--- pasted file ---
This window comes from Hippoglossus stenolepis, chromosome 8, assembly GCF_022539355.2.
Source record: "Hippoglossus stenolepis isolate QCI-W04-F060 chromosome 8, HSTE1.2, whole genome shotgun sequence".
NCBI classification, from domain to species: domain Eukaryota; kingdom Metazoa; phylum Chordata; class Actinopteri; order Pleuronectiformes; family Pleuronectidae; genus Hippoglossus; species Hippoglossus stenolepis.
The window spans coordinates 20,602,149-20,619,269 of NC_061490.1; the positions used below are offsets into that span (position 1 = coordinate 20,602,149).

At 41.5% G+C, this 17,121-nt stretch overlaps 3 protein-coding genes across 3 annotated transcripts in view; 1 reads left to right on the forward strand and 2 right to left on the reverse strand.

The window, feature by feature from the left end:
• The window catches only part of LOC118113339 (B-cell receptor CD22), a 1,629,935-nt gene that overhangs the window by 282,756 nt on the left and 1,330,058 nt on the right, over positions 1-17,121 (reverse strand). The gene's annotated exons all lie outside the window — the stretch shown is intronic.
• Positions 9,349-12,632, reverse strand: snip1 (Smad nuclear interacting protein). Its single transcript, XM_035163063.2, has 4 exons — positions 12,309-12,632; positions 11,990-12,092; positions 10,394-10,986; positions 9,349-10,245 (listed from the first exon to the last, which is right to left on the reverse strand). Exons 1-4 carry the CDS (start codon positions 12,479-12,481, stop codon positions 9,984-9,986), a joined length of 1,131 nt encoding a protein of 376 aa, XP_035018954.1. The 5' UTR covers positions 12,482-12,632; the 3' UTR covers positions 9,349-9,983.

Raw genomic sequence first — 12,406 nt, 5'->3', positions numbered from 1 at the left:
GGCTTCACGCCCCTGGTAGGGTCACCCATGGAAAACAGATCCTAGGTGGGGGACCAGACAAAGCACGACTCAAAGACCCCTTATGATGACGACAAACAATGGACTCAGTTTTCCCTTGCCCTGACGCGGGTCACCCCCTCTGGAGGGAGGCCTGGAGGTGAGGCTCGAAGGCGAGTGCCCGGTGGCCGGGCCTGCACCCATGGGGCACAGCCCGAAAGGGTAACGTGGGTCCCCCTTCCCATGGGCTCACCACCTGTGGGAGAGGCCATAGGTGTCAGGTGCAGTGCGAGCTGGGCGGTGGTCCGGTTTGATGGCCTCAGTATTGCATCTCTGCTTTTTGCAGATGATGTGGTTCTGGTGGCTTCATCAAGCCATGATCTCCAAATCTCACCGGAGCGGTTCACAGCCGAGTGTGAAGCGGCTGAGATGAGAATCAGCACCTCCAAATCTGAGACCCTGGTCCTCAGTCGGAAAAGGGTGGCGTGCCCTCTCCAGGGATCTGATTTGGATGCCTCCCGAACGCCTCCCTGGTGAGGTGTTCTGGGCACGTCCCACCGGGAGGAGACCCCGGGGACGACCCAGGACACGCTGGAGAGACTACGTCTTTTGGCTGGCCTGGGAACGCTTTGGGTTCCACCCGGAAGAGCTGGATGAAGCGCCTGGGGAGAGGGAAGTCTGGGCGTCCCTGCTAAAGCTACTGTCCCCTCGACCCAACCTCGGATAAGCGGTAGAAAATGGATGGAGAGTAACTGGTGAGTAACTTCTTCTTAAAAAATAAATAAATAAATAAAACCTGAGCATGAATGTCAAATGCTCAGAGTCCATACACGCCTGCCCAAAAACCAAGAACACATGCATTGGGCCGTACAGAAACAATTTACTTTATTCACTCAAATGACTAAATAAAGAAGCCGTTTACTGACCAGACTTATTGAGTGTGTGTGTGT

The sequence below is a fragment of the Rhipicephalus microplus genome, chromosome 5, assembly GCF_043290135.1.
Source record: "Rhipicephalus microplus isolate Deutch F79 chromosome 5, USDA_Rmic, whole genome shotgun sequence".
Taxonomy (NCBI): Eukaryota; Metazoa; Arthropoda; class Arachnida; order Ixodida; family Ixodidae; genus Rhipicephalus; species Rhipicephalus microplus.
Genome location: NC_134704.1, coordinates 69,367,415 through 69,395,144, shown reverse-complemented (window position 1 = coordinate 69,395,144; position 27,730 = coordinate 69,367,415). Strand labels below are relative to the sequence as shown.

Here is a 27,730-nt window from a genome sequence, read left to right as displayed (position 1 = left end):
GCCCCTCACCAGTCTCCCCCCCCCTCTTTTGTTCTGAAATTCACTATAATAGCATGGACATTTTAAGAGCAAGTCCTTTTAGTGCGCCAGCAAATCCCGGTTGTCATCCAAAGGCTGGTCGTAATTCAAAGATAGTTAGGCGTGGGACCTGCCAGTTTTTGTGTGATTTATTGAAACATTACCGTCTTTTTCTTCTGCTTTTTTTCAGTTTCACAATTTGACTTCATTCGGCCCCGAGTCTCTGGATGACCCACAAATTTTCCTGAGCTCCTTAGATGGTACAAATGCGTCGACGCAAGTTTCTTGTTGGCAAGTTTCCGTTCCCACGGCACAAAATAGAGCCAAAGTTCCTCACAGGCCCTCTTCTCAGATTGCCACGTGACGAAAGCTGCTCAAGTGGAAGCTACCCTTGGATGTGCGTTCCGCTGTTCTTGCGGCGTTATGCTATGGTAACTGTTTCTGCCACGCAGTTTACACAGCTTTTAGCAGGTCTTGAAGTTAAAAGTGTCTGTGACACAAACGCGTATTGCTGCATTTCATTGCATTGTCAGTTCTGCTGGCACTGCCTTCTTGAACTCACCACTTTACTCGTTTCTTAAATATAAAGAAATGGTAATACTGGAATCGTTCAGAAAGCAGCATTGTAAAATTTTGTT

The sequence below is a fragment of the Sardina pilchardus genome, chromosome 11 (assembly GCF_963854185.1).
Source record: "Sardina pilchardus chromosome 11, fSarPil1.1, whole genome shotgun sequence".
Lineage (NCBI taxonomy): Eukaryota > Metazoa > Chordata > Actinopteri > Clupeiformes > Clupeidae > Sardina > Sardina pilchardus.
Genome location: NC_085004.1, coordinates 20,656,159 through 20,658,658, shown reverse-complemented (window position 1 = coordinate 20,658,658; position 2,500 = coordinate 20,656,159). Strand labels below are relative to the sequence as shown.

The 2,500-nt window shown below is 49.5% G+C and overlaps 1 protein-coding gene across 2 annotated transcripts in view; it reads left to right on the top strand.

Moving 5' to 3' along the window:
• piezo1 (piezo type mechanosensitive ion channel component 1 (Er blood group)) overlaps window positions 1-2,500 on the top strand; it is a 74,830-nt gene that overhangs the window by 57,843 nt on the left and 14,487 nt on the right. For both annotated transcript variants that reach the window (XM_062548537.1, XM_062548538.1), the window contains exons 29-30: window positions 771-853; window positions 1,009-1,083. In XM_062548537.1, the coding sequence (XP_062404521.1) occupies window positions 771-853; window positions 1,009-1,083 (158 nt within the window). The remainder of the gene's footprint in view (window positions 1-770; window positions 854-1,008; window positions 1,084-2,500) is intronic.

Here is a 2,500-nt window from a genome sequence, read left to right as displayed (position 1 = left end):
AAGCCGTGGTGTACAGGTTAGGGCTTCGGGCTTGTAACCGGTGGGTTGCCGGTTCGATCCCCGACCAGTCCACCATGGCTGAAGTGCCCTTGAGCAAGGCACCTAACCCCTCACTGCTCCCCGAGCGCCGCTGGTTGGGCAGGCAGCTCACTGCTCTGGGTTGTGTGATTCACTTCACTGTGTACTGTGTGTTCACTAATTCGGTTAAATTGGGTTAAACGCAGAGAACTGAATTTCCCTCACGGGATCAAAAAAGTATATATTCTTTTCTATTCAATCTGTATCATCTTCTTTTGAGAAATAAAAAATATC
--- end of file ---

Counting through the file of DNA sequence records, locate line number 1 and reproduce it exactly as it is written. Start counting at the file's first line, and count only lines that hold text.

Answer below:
This window comes from Hippoglossus stenolepis, chromosome 8, assembly GCF_022539355.2.